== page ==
Renewable Energy

Solar Energy

Solar Panels

Solar radiation, which is nearly constant outside the Earth's atmosphere, varies with changing atmospheric conditions (clouds and dust) and the changing position of the Earth relative to the sun. Nevertheless, almost all U.S. regions have useful solar resources that can be accessed.

There are two types of solar energy systems:

1. Solar thermal devices use direct heat from the sun, concentrating it in some manner to heat water to useful temperature. Currently, solar thermal devices do everything from heating swimming pools to creating steam for electricity generation.
2. Photovoltaic (PV) devices use semiconducting materials to convert sunlight directly into electricity. PV systems power small devices, homes, businesses, and college campuses. (Source: US Energy Information Administration).
UCCS utilizes both solar thermal and photovoltaic devices to supply energy for the campus. The solar thermal system on the roof of the Recreation Center provides 2/3 of the overall energy required to heat the swimming pool and spa. On sunny days it provides 100% of the energy so that no natural gas is required. On the roof of the Science & Engineering building, there is a solar thin film photovoltaic system that provides a small portion of the electricity needs.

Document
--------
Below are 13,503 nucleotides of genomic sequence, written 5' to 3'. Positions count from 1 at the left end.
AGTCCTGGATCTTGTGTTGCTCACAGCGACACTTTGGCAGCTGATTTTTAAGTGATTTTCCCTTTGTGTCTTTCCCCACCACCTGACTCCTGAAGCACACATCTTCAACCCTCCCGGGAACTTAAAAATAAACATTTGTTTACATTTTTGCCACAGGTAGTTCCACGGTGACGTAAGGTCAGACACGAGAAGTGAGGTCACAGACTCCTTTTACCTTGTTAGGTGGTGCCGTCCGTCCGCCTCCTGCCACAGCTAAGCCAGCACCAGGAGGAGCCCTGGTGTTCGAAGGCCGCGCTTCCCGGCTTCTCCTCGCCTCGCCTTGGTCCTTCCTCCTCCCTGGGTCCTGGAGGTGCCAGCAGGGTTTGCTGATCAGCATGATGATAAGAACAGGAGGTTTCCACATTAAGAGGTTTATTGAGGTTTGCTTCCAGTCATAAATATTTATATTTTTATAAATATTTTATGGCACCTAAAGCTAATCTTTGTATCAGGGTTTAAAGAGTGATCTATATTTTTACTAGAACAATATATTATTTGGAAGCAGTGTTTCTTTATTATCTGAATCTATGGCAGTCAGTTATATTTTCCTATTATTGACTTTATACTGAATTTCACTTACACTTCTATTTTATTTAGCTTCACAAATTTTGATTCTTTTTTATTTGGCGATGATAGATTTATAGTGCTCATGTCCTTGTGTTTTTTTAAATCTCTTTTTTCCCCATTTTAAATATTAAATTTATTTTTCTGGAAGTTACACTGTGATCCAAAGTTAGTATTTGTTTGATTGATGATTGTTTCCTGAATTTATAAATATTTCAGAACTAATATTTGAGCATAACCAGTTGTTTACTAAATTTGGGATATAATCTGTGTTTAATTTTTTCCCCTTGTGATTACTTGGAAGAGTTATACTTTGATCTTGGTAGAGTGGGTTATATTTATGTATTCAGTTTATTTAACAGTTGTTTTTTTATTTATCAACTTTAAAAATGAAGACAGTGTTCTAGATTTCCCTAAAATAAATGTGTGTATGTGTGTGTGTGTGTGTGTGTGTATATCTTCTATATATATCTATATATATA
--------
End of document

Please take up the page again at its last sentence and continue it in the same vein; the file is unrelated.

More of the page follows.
Wind Energy

Winds are created by uneven heating of the atmosphere by the sun, irregularities of the Earth’s surface and the rotations of the Earth. The wind flow, or motion of energy when harvested by wind turbines, can be used to generate electricity. (Source: US Energy Information Administration)Wind has tremendous potential to produce energy. It is estimated that the top four states for wind (North Dakota, Texas, Kansas, and South Dakota) could supply all of our nation’s electricity needs. Colorado is the 11th windiest state in the country. In 2004, Colorado voters passed Amendment 37, which requires that utilities provide 10% of electricity from renewable sources by 2015. (Source: American Wind Energy Association, Colorado State Government)In 2010 Gov. Hickenlooper signed HB10-1001 which made it so that investor-owned utilities must have 30% of their electricity come from renewable energy by 2020. (Source:colorado.gov) Our local utility, Colorado Springs Utilities (CSU), is required to meet the renewable energy goals of Amendment 37. Currently, CSU purchases one megawatt of wind energy from the Ponnequin Wind facility, located across the Colorado-Wyoming border. CSU has issued RFP’s to purchase up to 100 megawatts of wind power with contracts to be awarded in 2009 and delivery in 2011. (Source: Colorado Springs Utilities)

Hydroelectric Energy